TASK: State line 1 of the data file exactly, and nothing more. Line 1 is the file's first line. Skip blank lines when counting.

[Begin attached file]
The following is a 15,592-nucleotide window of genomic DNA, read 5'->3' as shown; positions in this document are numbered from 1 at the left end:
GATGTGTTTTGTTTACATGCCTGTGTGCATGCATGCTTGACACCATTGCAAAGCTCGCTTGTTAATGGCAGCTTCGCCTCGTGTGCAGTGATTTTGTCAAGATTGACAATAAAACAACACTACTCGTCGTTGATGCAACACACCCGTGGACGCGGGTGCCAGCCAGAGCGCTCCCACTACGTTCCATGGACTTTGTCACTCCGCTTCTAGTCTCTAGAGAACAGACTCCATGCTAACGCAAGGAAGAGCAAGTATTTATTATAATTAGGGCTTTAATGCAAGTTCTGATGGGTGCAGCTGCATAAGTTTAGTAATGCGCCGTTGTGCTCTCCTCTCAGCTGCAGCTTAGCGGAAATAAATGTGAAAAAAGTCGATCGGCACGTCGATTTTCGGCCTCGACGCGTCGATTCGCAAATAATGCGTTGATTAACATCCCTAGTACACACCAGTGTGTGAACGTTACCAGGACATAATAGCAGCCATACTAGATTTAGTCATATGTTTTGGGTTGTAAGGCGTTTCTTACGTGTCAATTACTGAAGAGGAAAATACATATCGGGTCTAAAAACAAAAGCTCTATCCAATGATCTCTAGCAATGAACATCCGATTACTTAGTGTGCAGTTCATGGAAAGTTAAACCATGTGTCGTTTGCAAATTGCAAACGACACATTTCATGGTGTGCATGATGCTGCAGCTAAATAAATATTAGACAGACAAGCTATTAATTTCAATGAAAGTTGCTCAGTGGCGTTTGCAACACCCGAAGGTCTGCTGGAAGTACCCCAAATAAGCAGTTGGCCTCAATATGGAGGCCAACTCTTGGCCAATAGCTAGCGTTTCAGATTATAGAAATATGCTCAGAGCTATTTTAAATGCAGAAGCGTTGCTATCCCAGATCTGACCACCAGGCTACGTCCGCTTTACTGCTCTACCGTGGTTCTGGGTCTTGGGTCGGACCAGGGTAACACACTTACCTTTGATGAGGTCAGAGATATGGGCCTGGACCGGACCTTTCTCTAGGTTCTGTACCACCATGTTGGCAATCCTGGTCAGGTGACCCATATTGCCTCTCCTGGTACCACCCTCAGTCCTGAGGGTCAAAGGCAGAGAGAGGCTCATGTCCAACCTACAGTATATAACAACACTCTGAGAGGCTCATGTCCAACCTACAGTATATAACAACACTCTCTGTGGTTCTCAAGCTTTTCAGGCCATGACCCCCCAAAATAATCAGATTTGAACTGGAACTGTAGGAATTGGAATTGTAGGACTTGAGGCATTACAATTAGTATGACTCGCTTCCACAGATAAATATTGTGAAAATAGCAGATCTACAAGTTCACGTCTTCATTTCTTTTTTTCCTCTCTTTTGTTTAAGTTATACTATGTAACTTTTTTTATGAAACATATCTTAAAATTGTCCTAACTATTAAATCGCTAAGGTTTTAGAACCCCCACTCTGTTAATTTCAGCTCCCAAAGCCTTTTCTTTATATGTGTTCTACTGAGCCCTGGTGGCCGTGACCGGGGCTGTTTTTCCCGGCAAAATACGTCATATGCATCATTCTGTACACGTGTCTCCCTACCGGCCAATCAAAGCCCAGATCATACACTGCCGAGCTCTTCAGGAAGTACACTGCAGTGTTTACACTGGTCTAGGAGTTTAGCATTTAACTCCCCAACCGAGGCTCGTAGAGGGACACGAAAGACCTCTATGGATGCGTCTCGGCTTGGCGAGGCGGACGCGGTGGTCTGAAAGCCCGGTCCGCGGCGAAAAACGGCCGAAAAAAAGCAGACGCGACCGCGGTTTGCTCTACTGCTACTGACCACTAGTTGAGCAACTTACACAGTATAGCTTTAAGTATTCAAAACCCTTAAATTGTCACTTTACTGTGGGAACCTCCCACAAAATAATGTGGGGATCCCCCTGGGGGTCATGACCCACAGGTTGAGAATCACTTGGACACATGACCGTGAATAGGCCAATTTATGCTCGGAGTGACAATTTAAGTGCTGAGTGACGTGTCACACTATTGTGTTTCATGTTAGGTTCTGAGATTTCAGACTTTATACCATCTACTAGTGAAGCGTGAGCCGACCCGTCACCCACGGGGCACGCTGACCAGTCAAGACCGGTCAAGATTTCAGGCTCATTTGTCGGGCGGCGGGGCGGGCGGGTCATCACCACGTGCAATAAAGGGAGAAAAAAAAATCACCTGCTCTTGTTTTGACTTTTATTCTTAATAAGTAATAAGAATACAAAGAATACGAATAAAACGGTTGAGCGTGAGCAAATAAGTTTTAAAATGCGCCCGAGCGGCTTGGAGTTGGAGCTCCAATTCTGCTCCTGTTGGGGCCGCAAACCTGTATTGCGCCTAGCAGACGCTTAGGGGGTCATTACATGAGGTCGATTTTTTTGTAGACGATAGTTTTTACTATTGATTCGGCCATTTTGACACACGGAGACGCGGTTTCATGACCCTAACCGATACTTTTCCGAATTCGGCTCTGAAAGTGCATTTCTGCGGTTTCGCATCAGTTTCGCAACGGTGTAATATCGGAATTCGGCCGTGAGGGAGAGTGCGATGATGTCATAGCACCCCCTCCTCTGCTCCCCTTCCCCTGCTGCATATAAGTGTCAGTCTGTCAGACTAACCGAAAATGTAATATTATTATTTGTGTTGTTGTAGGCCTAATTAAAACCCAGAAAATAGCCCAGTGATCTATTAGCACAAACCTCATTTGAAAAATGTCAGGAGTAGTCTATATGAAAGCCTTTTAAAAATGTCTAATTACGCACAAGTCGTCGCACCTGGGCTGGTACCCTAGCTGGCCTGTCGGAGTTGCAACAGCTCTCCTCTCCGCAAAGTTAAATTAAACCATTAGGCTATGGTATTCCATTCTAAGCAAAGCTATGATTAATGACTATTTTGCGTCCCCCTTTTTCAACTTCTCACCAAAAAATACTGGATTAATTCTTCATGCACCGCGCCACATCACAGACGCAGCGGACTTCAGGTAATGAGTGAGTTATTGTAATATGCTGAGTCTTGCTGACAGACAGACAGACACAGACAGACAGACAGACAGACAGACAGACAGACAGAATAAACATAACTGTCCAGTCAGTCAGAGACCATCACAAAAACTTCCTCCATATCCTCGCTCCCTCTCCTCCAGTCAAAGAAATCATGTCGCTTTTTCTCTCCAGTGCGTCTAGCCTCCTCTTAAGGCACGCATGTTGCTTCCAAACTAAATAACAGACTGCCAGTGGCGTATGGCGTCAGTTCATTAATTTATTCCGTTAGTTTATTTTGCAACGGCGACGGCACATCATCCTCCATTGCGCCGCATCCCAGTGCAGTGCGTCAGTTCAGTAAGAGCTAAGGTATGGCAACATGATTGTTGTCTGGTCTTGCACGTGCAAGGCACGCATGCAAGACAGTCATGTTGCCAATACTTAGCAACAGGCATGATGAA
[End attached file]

The following is a 15,592-nucleotide window of genomic DNA, read 5'->3' as shown; positions in this document are numbered from 1 at the left end: